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Questions to ask yourself before you ask for a raise/promotion as a Chartered Accountant
Have you found yourself in work as a chartered accountant and wonder whether you are being paid what you are worth? Or maybe you have worked for several years in that role and have began to think about what it would be like to get a promotion? You know that you are completing your job duties properly, and that your continued good work has resulted in successful operations for your business. You might also have waited a long time since being hired for the role, or since your last pay review. Every project you complete is on time, and all your work merits accolades from your employer. Given all of this, can you say that you are being paid what you are worth?
[perfectpullquote align=”right” bordertop=”false” cite=”” link=”” color=”” class=”” size=””] Figuring out how to approach your employer for a raise can be difficult for anyone, and a key to asking such a question is knowing why it is worth it for them to say yes. [/perfectpullquote]
Knowing your value as an employee can sometimes be hard to discern, but when you are the chartered accountant at the company, you have a better idea than most of the value of your output. Depending on what salary you are on, it could well be the time to consider asking for a raise. Figuring out how to approach your employer for a raise can be difficult for anyone, and a key to asking such a question is knowing why it is worth it for them to say yes. Questions you need to ask yourself before you ask for a raise (or even a promotion) as a chartered accountant include:
- Am I completing more work than my job description says that I should be?
- Am I able to show how my input has led to financial savings or increased earnings?
- Will I be supported by my co-workers if they knew I was asking for a raise? What about my superiors?
- Would I have the time to take on new responsibilities if my employer asked me to in exchange for getting a raise?
Additional Considerations Before Asking for a Raise
By considering the above questions you will be better prepared for the types of questions that will likely come to your employer’s mind when you approach them on the subject. You should also be comfortable with any eventual answer or opinion that your boss might respond with when you bring up any specific point. By being prepared, you will be sure not to be caught off guard and potentially lose the moment that holds your opportunity for a raise or for a promotion. You should also be considering what you were told when you were hired, of course. If, for instance, your then-employer told you clearly that they do not value the work you do as a chartered accountant, but only feel they hire someone to fulfil that role for the sake of compliance, you will have to think about what preventative measures you put in place for the company. If you unearthed something that was happening which could have held your employer in a state of noncompliance, this could be your biggest entry into a better title and more pay.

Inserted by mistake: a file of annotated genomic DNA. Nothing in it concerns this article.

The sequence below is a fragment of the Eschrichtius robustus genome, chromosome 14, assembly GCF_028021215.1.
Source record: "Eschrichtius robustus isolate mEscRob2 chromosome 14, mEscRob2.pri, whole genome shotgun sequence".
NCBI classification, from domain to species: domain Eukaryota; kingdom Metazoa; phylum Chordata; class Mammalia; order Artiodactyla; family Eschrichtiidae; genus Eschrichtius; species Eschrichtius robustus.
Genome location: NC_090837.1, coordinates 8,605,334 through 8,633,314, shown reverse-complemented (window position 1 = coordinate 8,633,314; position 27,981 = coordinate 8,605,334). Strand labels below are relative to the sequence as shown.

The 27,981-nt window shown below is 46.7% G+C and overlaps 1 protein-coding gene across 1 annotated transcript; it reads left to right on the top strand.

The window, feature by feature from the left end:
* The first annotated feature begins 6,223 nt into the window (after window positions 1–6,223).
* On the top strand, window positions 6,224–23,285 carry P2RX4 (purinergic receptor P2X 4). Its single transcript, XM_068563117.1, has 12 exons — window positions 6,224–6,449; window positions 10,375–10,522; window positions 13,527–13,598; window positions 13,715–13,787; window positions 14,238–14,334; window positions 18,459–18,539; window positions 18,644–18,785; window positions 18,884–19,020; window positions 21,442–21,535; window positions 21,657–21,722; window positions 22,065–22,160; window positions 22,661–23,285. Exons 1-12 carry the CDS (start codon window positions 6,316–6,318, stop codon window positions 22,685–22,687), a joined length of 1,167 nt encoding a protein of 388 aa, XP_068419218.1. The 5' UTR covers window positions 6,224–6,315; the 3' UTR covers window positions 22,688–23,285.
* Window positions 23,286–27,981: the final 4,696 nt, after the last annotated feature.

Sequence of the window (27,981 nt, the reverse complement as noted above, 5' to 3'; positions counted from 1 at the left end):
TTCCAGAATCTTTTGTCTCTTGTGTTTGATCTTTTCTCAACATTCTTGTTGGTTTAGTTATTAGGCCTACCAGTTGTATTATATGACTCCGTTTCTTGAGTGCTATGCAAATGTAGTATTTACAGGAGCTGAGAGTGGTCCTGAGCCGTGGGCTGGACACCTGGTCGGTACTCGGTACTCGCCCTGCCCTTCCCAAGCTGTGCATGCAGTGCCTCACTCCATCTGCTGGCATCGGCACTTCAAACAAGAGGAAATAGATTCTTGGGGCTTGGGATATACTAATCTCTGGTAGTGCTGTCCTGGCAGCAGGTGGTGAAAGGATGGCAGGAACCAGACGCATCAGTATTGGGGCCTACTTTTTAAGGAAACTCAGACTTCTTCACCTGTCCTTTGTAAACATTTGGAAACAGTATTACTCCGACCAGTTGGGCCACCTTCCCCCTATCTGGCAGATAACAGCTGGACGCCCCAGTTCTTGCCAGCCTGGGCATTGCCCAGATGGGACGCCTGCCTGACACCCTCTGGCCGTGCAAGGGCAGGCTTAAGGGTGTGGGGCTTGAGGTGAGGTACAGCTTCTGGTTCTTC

If you are doing more than your fair share, this is a point worth noting to your employer. If the duties that you do should otherwise fall to another person, you should attempt to quantify the value of that work as compared to all of the job duties which that other person holds. In this way, you can approach your employer and explain that X amount of pay that is going to worker B for duties they are not actually undertaking is the amount that you are seeking as a raise for completing those exact functions.
It should go without saying, but you might be the only one in the company who is acutely aware of the actual work that you do, which is never more important than when you have implemented changes to past procedures for the purpose of either time or money savings. Making a note of these changes is a good idea and noting the results of those changes with a financial figure where possible to show how much you have saved the company. As your job is about numbers, it should make sense to you that trying to quantify your worth from your employer’s perspective should involve numbers, mainly how much they earned or saved by having you on the team. Remember, once you point out the new responsibilities that you are doing, or what you would be willing to do if you were paid more, you will have to be willing to follow through and complete those extra tasks ongoing, so be careful what you ask for. Make sure that your requests are reasonable and that the new work description that you are putting forward is something that you can stick to.